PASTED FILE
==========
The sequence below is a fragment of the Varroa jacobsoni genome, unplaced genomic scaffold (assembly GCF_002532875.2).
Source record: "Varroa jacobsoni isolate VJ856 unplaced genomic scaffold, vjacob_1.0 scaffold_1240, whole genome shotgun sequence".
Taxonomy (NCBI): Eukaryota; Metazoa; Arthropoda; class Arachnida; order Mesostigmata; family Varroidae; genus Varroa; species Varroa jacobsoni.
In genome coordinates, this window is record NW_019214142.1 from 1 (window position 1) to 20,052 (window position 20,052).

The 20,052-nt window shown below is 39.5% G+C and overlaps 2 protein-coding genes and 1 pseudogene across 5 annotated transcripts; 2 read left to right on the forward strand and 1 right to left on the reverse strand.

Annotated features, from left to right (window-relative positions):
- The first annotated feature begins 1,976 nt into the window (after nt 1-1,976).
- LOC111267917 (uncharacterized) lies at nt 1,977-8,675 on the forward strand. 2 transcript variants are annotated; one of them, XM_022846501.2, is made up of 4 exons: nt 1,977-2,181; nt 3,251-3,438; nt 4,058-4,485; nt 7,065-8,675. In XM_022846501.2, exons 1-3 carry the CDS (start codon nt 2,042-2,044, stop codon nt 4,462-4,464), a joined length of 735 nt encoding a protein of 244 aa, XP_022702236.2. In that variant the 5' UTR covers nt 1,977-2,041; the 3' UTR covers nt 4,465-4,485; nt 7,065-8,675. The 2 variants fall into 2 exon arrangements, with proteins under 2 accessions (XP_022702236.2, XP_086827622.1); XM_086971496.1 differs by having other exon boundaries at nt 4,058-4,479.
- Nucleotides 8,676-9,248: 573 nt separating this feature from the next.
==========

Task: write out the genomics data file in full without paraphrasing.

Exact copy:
The sequence below is a fragment of the Varroa jacobsoni genome, unplaced genomic scaffold (assembly GCF_002532875.2).
Source record: "Varroa jacobsoni isolate VJ856 unplaced genomic scaffold, vjacob_1.0 scaffold_1240, whole genome shotgun sequence".
Taxonomy (NCBI): Eukaryota; Metazoa; Arthropoda; class Arachnida; order Mesostigmata; family Varroidae; genus Varroa; species Varroa jacobsoni.
In genome coordinates, this window is record NW_019214142.1 from 1 (window position 1) to 20,052 (window position 20,052).

The 20,052-nt window shown below is 39.5% G+C and overlaps 2 protein-coding genes and 1 pseudogene across 5 annotated transcripts; 2 read left to right on the forward strand and 1 right to left on the reverse strand.

Annotated features, from left to right (window-relative positions):
- The first annotated feature begins 1,976 nt into the window (after nt 1-1,976).
- LOC111267917 (uncharacterized) lies at nt 1,977-8,675 on the forward strand. 2 transcript variants are annotated; one of them, XM_022846501.2, is made up of 4 exons: nt 1,977-2,181; nt 3,251-3,438; nt 4,058-4,485; nt 7,065-8,675. In XM_022846501.2, exons 1-3 carry the CDS (start codon nt 2,042-2,044, stop codon nt 4,462-4,464), a joined length of 735 nt encoding a protein of 244 aa, XP_022702236.2. In that variant the 5' UTR covers nt 1,977-2,041; the 3' UTR covers nt 4,465-4,485; nt 7,065-8,675. The 2 variants fall into 2 exon arrangements, with proteins under 2 accessions (XP_022702236.2, XP_086827622.1); XM_086971496.1 differs by having other exon boundaries at nt 4,058-4,479.
- Nucleotides 8,676-9,248: 573 nt separating this feature from the next.